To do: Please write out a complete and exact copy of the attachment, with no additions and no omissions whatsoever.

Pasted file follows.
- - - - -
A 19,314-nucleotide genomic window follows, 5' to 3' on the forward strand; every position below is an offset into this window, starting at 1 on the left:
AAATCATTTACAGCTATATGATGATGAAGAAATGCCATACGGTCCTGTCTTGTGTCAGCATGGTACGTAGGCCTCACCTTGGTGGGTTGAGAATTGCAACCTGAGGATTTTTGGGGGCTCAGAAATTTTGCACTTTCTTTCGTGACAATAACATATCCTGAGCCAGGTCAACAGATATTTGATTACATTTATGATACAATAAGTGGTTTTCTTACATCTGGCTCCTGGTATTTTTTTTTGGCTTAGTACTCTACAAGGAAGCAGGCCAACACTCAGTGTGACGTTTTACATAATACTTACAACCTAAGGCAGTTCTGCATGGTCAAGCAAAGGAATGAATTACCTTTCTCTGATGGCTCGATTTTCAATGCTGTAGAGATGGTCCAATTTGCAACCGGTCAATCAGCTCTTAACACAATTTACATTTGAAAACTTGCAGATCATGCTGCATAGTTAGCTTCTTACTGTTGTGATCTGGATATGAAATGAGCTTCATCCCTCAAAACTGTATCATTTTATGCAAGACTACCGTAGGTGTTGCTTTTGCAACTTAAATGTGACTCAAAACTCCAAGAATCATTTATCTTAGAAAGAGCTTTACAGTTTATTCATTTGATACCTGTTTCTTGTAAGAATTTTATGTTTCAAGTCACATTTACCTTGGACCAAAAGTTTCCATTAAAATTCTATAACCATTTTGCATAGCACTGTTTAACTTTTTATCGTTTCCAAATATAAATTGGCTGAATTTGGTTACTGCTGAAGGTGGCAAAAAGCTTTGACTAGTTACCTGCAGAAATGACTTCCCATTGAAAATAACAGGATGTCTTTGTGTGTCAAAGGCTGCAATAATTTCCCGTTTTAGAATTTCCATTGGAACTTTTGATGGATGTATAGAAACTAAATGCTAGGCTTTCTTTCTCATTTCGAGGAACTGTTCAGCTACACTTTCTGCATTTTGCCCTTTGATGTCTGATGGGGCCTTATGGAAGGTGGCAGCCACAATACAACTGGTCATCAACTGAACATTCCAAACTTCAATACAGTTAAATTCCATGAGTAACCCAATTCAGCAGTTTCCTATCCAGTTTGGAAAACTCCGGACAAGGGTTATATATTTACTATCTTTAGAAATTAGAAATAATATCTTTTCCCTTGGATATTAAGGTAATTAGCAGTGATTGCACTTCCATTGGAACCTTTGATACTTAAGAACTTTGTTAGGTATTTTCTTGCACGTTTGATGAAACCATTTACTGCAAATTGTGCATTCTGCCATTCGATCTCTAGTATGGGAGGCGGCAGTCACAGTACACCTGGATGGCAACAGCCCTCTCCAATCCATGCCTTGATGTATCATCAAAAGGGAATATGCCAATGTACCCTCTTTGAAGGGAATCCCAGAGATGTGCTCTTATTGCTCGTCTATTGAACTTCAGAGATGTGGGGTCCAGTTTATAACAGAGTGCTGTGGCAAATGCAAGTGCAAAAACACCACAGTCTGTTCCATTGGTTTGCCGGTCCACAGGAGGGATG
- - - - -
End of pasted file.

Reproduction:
A 19,314-nucleotide genomic window follows, 5' to 3' on the forward strand; every position below is an offset into this window, starting at 1 on the left:
AAATCATTTACAGCTATATGATGATGAAGAAATGCCATACGGTCCTGTCTTGTGTCAGCATGGTACGTAGGCCTCACCTTGGTGGGTTGAGAATTGCAACCTGAGGATTTTTGGGGGCTCAGAAATTTTGCACTTTCTTTCGTGACAATAACATATCCTGAGCCAGGTCAACAGATATTTGATTACATTTATGATACAATAAGTGGTTTTCTTACATCTGGCTCCTGGTATTTTTTTTTGGCTTAGTACTCTACAAGGAAGCAGGCCAACACTCAGTGTGACGTTTTACATAATACTTACAACCTAAGGCAGTTCTGCATGGTCAAGCAAAGGAATGAATTACCTTTCTCTGATGGCTCGATTTTCAATGCTGTAGAGATGGTCCAATTTGCAACCGGTCAATCAGCTCTTAACACAATTTACATTTGAAAACTTGCAGATCATGCTGCATAGTTAGCTTCTTACTGTTGTGATCTGGATATGAAATGAGCTTCATCCCTCAAAACTGTATCATTTTATGCAAGACTACCGTAGGTGTTGCTTTTGCAACTTAAATGTGACTCAAAACTCCAAGAATCATTTATCTTAGAAAGAGCTTTACAGTTTATTCATTTGATACCTGTTTCTTGTAAGAATTTTATGTTTCAAGTCACATTTACCTTGGACCAAAAGTTTCCATTAAAATTCTATAACCATTTTGCATAGCACTGTTTAACTTTTTATCGTTTCCAAATATAAATTGGCTGAATTTGGTTACTGCTGAAGGTGGCAAAAAGCTTTGACTAGTTACCTGCAGAAATGACTTCCCATTGAAAATAACAGGATGTCTTTGTGTGTCAAAGGCTGCAATAATTTCCCGTTTTAGAATTTCCATTGGAACTTTTGATGGATGTATAGAAACTAAATGCTAGGCTTTCTTTCTCATTTCGAGGAACTGTTCAGCTACACTTTCTGCATTTTGCCCTTTGATGTCTGATGGGGCCTTATGGAAGGTGGCAGCCACAATACAACTGGTCATCAACTGAACATTCCAAACTTCAATACAGTTAAATTCCATGAGTAACCCAATTCAGCAGTTTCCTATCCAGTTTGGAAAACTCCGGACAAGGGTTATATATTTACTATCTTTAGAAATTAGAAATAATATCTTTTCCCTTGGATATTAAGGTAATTAGCAGTGATTGCACTTCCATTGGAACCTTTGATACTTAAGAACTTTGTTAGGTATTTTCTTGCACGTTTGATGAAACCATTTACTGCAAATTGTGCATTCTGCCATTCGATCTCTAGTATGGGAGGCGGCAGTCACAGTACACCTGGATGGCAACAGCCCTCTCCAATCCATGCCTTGATGTATCATCAAAAGGGAATATGCCAATGTACCCTCTTTGAAGGGAATCCCAGAGATGTGCTCTTATTGCTCGTCTATTGAACTTCAGAGATGTGGGGTCCAGTTTATAACAGAGTGCTGTGGCAAATGCAAGTGCAAAAACACCACAGTCTGTTCCATTGGTTTGCCGGTCCACAGGAGGGATG